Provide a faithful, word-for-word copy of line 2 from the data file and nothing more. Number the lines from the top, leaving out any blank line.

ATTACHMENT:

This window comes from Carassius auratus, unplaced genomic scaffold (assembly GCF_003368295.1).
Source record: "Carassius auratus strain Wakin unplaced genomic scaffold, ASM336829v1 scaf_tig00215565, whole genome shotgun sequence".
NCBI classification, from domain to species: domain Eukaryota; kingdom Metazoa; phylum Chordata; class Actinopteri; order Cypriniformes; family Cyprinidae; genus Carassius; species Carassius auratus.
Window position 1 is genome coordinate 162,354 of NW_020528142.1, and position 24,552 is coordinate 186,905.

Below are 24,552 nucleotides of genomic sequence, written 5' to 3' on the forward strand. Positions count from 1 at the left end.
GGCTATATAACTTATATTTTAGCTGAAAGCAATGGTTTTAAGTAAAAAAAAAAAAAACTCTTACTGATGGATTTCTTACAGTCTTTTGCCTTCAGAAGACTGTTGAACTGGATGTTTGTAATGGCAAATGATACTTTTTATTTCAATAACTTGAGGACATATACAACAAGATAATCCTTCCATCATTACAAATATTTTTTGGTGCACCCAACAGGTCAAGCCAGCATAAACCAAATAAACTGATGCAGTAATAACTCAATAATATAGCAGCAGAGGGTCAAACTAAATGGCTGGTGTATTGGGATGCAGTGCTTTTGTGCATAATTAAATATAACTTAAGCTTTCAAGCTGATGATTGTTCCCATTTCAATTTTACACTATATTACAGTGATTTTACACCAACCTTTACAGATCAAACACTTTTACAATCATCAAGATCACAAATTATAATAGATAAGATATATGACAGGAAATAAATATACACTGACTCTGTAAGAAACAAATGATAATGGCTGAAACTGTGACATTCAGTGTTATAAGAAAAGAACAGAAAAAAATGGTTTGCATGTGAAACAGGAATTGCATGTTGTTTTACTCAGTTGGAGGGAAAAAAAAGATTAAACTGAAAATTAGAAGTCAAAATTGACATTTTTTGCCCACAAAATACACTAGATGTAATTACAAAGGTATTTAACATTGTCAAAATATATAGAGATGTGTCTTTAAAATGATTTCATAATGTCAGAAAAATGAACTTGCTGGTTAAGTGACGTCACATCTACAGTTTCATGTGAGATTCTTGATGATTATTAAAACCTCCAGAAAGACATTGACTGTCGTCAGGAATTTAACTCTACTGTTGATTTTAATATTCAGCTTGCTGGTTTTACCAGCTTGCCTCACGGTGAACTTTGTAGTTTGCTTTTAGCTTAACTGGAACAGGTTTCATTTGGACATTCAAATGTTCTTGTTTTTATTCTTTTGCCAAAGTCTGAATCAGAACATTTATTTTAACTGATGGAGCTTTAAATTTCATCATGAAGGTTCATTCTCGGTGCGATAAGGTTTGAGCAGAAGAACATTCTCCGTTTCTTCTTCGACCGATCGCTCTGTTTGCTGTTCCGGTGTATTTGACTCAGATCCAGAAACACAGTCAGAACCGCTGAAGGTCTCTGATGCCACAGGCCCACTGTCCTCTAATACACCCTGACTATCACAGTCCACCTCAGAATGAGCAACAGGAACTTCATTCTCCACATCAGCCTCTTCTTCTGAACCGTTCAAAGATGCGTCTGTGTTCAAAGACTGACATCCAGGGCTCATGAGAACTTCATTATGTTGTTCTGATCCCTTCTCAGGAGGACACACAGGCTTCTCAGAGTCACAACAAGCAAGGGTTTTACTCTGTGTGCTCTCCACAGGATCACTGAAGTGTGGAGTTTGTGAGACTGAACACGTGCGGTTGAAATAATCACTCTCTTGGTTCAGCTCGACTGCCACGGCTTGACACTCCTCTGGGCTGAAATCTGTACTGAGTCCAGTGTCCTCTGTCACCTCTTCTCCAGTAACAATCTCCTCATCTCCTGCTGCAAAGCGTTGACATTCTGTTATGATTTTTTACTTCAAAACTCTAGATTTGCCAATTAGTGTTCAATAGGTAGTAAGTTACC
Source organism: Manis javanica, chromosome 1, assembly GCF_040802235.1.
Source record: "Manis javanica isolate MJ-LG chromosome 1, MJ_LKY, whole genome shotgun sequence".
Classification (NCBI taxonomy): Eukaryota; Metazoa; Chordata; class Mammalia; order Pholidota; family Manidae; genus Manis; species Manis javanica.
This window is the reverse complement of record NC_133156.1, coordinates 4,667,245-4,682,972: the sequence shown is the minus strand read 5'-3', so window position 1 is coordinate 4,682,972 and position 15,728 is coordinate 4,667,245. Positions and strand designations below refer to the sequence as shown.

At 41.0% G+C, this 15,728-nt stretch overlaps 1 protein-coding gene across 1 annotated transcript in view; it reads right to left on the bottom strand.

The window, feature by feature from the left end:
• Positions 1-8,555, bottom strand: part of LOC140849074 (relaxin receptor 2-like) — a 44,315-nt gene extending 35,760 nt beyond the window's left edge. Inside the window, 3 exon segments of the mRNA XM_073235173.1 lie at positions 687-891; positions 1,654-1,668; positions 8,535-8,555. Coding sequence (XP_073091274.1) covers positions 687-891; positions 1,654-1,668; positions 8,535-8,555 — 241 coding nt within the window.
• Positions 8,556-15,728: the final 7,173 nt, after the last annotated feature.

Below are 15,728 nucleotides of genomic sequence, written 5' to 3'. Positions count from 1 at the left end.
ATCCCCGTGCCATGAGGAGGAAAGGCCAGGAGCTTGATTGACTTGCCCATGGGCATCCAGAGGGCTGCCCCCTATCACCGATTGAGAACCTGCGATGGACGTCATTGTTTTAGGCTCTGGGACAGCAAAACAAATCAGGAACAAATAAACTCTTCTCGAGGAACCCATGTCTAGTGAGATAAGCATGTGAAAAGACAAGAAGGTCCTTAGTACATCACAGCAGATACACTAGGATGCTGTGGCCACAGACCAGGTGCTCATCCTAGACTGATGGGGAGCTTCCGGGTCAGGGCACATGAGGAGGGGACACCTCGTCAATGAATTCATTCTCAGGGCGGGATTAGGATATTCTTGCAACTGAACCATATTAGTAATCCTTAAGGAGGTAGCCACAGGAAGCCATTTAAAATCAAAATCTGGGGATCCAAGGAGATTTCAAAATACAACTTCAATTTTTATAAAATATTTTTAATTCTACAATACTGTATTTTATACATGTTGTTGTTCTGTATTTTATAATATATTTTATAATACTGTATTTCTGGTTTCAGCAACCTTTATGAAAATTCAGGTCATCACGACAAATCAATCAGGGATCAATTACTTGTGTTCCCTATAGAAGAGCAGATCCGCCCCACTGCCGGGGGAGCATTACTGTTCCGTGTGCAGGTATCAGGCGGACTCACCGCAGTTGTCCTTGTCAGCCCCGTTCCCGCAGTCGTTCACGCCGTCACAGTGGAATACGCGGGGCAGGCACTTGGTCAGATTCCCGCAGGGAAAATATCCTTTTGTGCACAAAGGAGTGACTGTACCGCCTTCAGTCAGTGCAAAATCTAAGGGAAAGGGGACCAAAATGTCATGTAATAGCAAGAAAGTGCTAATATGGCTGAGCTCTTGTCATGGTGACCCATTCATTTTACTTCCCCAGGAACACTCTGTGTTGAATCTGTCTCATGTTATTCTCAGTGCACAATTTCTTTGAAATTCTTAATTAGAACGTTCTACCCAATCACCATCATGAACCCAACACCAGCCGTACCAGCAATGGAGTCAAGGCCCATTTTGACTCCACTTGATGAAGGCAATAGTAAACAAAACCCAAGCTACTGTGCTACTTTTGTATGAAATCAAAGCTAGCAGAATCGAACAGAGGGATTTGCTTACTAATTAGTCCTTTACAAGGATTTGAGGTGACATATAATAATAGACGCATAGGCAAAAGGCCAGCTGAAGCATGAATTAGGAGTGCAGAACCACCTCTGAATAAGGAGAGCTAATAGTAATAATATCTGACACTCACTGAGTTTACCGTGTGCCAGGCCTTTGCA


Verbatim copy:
Source record: "Carassius auratus strain Wakin unplaced genomic scaffold, ASM336829v1 scaf_tig00215565, whole genome shotgun sequence".